It’s useful to think back to what British and, by and large, European society had been like. There was the notion of “the divine right of Kings” and a landed aristocracy. There was a belief that people fit into a hierarchy, and somehow the people above were “better” but that, as a kind of moral rationalization, they had the responsibility to take care of those under them and give their lives meaning. Arguments had been invented to track this belief system back to Biblical scriptures. Today, we see the same kind of thinking in the patriarchal family, creating a lot of social controversy.

The American Revolution (as would then the French Revolution, somewhat differently) challenged the idea that moral governance was a top-down process. People would have the right to govern themselves, set their own taxes. They would make, enforce and interpret their own laws. We would have governing principles called republicanism and, related to it in time, federalism. But self-government was, in its time, a radical boost to a sense of self-empowerment.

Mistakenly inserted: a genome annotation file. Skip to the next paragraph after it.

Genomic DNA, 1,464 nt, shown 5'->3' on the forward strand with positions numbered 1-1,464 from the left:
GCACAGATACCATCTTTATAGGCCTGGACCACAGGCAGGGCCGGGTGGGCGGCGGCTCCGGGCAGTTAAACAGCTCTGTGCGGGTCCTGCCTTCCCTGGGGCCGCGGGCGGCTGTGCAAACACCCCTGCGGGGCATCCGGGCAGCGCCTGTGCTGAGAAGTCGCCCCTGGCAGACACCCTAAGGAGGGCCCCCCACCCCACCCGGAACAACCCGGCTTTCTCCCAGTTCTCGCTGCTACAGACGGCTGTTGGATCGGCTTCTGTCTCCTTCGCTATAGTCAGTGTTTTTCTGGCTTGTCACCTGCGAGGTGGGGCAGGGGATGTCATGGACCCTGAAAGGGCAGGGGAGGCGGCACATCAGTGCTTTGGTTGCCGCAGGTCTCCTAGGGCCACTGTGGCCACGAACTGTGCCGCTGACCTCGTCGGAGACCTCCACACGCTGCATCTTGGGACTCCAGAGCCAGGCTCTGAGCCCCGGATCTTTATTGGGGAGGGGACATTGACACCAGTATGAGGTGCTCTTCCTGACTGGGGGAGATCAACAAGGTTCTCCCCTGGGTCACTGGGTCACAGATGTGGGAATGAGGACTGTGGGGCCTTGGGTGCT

At the same time, the American revolution did not try to settle focused social controversies, particularly those dealing with individual rights, the way they understand them today. It could not settle the issue of race, or the nuances of free speech law as we see it today, or the subtle problems of family relationships that overflow into today’s debate over gay rights. But at least the Revolution provided a (constitutional) framework by which these deeper problems would eventually be addressed. The Revolution provided us with a democratic framework that would facilitate what she calls "self-correction."

But Naomi Watt’s concern is that the whole experience of democracy is under threat, particularly given the past eight years under the Bush administration, following 9/11. That’s nothing new, because we’ve always seen evidence of corruption in our democratic institutions. We had them during the 50s (McCarthyism), and the 60s, with the scandals underneath the Vietnam war and eventually Watergate. We’ve always had them.